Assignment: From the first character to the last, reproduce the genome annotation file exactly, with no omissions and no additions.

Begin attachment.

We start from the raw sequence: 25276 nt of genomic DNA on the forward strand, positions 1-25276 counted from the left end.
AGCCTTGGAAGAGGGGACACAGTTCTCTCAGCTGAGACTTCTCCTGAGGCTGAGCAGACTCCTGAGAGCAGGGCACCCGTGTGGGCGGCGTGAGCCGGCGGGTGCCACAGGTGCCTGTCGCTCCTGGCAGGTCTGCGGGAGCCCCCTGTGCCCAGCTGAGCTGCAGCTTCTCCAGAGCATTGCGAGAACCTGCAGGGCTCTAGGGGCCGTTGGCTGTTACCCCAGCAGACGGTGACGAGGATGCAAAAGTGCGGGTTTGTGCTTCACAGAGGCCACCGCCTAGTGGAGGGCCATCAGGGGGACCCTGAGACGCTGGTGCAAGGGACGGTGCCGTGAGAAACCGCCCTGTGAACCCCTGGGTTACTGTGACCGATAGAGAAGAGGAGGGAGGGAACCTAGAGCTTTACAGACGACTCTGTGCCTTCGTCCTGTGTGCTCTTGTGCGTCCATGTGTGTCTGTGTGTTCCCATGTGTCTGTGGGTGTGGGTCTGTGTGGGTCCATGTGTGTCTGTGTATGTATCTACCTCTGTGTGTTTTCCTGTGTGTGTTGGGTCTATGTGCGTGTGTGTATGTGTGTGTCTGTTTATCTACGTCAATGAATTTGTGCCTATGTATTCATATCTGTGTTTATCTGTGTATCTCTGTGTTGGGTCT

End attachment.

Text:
We start from the raw sequence: 25276 nt of genomic DNA on the forward strand, positions 1-25276 counted from the left end.
AGCCTTGGAAGAGGGGACACAGTTCTCTCAGCTGAGACTTCTCCTGAGGCTGAGCAGACTCCTGAGAGCAGGGCACCCGTGTGGGCGGCGTGAGCCGGCGGGTGCCACAGGTGCCTGTCGCTCCTGGCAGGTCTGCGGGAGCCCCCTGTGCCCAGCTGAGCTGCAGCTTCTCCAGAGCATTGCGAGAACCTGCAGGGCTCTAGGGGCCGTTGGCTGTTACCCCAGCAGACGGTGACGAGGATGCAAAAGTGCGGGTTTGTGCTTCACAGAGGCCACCGCCTAGTGGAGGGCCATCAGGGGGACCCTGAGACGCTGGTGCAAGGGACGGTGCCGTGAGAAACCGCCCTGTGAACCCCTGGGTTACTGTGACCGATAGAGAAGAGGAGGGAGGGAACCTAGAGCTTTACAGACGACTCTGTGCCTTCGTCCTGTGTGCTCTTGTGCGTCCATGTGTGTCTGTGTGTTCCCATGTGTCTGTGGGTGTGGGTCTGTGTGGGTCCATGTGTGTCTGTGTATGTATCTACCTCTGTGTGTTTTCCTGTGTGTGTTGGGTCTATGTGCGTGTGTGTATGTGTGTGTCTGTTTATCTACGTCAATGAATTTGTGCCTATGTATTCATATCTGTGTTTATCTGTGTATCTCTGTGTTGGGTCT